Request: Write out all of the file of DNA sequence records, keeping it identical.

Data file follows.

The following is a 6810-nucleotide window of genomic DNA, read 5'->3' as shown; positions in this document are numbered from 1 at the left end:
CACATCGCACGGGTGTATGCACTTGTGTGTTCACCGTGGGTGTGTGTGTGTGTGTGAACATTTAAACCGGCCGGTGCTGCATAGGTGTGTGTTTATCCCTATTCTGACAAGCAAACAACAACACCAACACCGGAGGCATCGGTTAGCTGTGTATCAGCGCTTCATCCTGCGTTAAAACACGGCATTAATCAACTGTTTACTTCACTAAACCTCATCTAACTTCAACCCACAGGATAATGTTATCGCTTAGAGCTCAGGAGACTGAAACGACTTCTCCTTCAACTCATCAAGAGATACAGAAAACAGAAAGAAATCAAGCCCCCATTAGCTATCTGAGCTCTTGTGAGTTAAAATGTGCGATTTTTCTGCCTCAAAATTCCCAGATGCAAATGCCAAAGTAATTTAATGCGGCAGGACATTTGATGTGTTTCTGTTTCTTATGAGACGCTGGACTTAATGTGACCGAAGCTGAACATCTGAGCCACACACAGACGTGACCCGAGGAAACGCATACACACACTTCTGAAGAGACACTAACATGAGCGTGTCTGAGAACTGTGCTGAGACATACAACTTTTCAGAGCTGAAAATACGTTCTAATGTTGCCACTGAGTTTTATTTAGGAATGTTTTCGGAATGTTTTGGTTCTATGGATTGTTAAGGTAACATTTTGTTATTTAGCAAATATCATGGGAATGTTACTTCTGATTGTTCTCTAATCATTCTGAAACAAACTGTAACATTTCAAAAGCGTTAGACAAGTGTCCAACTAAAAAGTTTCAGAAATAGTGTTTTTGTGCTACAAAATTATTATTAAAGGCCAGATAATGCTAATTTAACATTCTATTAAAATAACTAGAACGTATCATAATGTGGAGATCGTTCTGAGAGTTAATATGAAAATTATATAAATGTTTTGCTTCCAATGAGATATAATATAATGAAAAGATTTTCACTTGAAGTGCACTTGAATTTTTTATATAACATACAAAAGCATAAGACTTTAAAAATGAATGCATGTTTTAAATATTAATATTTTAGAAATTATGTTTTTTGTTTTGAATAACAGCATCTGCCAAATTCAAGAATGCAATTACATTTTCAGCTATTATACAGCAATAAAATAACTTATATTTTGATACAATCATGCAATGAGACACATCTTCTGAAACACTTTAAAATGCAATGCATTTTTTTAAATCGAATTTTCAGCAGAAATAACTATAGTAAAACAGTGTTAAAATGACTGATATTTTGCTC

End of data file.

The following is a 6810-nucleotide window of genomic DNA, read 5'->3' as shown; positions in this document are numbered from 1 at the left end:
CACATCGCACGGGTGTATGCACTTGTGTGTTCACCGTGGGTGTGTGTGTGTGTGTGAACATTTAAACCGGCCGGTGCTGCATAGGTGTGTGTTTATCCCTATTCTGACAAGCAAACAACAACACCAACACCGGAGGCATCGGTTAGCTGTGTATCAGCGCTTCATCCTGCGTTAAAACACGGCATTAATCAACTGTTTACTTCACTAAACCTCATCTAACTTCAACCCACAGGATAATGTTATCGCTTAGAGCTCAGGAGACTGAAACGACTTCTCCTTCAACTCATCAAGAGATACAGAAAACAGAAAGAAATCAAGCCCCCATTAGCTATCTGAGCTCTTGTGAGTTAAAATGTGCGATTTTTCTGCCTCAAAATTCCCAGATGCAAATGCCAAAGTAATTTAATGCGGCAGGACATTTGATGTGTTTCTGTTTCTTATGAGACGCTGGACTTAATGTGACCGAAGCTGAACATCTGAGCCACACACAGACGTGACCCGAGGAAACGCATACACACACTTCTGAAGAGACACTAACATGAGCGTGTCTGAGAACTGTGCTGAGACATACAACTTTTCAGAGCTGAAAATACGTTCTAATGTTGCCACTGAGTTTTATTTAGGAATGTTTTCGGAATGTTTTGGTTCTATGGATTGTTAAGGTAACATTTTGTTATTTAGCAAATATCATGGGAATGTTACTTCTGATTGTTCTCTAATCATTCTGAAACAAACTGTAACATTTCAAAAGCGTTAGACAAGTGTCCAACTAAAAAGTTTCAGAAATAGTGTTTTTGTGCTACAAAATTATTATTAAAGGCCAGATAATGCTAATTTAACATTCTATTAAAATAACTAGAACGTATCATAATGTGGAGATCGTTCTGAGAGTTAATATGAAAATTATATAAATGTTTTGCTTCCAATGAGATATAATATAATGAAAAGATTTTCACTTGAAGTGCACTTGAATTTTTTATATAACATACAAAAGCATAAGACTTTAAAAATGAATGCATGTTTTAAATATTAATATTTTAGAAATTATGTTTTTTGTTTTGAATAACAGCATCTGCCAAATTCAAGAATGCAATTACATTTTCAGCTATTATACAGCAATAAAATAACTTATATTTTGATACAATCATGCAATGAGACACATCTTCTGAAACACTTTAAAATGCAATGCATTTTTTTAAATCGAATTTTCAGCAGAAATAACTATAGTAAAACAGTGTTAAAATGACTGATATTTTGCTC